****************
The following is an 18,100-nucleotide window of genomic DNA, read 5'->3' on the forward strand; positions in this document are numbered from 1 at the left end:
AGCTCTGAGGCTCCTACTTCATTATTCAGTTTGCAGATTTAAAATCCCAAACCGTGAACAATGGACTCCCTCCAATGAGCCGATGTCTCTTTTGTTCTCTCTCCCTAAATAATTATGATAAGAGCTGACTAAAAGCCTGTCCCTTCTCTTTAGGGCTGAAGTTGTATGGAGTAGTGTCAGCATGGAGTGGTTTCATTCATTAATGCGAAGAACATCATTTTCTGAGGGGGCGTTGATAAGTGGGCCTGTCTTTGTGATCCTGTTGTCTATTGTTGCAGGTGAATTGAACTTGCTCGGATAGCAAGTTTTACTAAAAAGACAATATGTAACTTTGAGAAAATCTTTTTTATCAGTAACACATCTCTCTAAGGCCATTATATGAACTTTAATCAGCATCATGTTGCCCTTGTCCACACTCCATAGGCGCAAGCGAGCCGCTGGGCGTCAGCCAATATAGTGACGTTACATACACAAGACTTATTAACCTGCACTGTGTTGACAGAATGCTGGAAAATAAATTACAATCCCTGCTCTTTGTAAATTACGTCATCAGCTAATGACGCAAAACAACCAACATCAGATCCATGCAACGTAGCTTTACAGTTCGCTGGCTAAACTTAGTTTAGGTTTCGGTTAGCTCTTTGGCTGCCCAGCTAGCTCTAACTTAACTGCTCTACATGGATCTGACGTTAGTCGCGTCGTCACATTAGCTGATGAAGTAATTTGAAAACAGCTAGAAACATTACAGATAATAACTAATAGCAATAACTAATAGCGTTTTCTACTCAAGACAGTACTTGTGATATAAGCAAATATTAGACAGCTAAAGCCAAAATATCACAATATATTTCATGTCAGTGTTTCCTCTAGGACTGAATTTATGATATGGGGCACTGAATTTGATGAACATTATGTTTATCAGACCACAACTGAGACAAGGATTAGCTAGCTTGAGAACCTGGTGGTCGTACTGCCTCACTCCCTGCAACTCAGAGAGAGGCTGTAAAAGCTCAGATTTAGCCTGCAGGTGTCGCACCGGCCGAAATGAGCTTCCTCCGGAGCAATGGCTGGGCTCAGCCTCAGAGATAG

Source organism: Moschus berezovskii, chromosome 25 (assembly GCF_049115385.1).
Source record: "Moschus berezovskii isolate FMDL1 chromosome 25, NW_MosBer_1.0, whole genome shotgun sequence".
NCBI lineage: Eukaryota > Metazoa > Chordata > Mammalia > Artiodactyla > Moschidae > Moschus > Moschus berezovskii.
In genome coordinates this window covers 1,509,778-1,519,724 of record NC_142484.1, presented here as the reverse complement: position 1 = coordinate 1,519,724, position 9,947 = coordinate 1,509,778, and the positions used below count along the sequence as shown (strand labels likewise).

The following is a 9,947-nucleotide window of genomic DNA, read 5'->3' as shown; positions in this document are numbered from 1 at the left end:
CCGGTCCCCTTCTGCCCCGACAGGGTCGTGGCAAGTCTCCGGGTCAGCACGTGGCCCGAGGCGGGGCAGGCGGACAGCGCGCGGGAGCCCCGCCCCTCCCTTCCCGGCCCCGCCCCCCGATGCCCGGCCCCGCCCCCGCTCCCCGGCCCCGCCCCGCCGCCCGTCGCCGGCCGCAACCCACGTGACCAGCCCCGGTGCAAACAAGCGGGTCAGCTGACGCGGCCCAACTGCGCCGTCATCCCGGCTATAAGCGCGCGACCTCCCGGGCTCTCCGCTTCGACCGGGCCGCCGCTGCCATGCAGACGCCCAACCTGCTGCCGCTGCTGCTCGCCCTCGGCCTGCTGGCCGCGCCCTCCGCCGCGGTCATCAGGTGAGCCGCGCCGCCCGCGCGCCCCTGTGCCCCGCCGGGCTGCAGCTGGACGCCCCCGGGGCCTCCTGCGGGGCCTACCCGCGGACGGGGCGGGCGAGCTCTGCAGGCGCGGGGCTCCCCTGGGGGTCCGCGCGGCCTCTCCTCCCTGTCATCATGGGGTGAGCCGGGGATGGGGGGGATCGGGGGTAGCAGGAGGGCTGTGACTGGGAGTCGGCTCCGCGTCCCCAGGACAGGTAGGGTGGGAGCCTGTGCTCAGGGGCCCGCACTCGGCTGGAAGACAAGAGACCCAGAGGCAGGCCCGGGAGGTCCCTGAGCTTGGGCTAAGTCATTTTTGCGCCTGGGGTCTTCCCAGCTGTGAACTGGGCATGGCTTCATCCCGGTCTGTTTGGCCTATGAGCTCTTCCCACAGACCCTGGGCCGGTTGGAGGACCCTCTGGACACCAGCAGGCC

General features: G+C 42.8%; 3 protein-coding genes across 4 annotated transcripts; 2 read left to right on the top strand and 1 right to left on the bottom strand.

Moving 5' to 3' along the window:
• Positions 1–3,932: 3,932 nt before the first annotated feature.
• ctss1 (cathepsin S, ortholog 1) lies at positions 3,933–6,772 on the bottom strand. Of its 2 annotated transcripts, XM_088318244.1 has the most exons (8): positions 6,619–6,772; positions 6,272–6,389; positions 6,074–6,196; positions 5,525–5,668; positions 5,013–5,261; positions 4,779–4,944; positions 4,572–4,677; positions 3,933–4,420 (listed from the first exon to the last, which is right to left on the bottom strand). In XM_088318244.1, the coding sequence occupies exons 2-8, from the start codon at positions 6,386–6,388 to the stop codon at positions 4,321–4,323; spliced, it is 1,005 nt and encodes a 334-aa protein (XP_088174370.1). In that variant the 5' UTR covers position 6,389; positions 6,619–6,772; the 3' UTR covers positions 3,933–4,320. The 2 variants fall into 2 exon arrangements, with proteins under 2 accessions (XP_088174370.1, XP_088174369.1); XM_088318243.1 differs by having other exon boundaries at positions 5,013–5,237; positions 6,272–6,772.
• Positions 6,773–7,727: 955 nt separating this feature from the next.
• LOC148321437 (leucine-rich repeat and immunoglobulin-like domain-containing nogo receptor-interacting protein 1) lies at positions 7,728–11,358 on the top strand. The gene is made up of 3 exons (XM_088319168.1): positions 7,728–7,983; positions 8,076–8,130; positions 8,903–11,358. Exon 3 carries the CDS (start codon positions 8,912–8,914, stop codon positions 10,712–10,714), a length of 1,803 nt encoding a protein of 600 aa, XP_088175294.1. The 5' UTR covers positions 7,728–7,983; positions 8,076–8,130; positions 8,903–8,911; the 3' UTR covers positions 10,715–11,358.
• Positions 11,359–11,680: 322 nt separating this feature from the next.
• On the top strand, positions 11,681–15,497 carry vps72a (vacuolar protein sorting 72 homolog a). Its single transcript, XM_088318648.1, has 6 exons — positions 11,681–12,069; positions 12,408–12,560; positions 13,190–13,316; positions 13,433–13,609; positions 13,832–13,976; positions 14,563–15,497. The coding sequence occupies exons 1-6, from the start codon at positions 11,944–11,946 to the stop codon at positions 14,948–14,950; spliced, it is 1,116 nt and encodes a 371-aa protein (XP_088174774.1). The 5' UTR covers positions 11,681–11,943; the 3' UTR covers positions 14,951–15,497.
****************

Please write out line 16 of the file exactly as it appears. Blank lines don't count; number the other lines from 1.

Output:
• On the top strand, positions 11,681–15,497 carry vps72a (vacuolar protein sorting 72 homolog a). Its single transcript, XM_088318648.1, has 6 exons — positions 11,681–12,069; positions 12,408–12,560; positions 13,190–13,316; positions 13,433–13,609; positions 13,832–13,976; positions 14,563–15,497. The coding sequence occupies exons 1-6, from the start codon at positions 11,944–11,946 to the stop codon at positions 14,948–14,950; spliced, it is 1,116 nt and encodes a 371-aa protein (XP_088174774.1). The 5' UTR covers positions 11,681–11,943; the 3' UTR covers positions 14,951–15,497.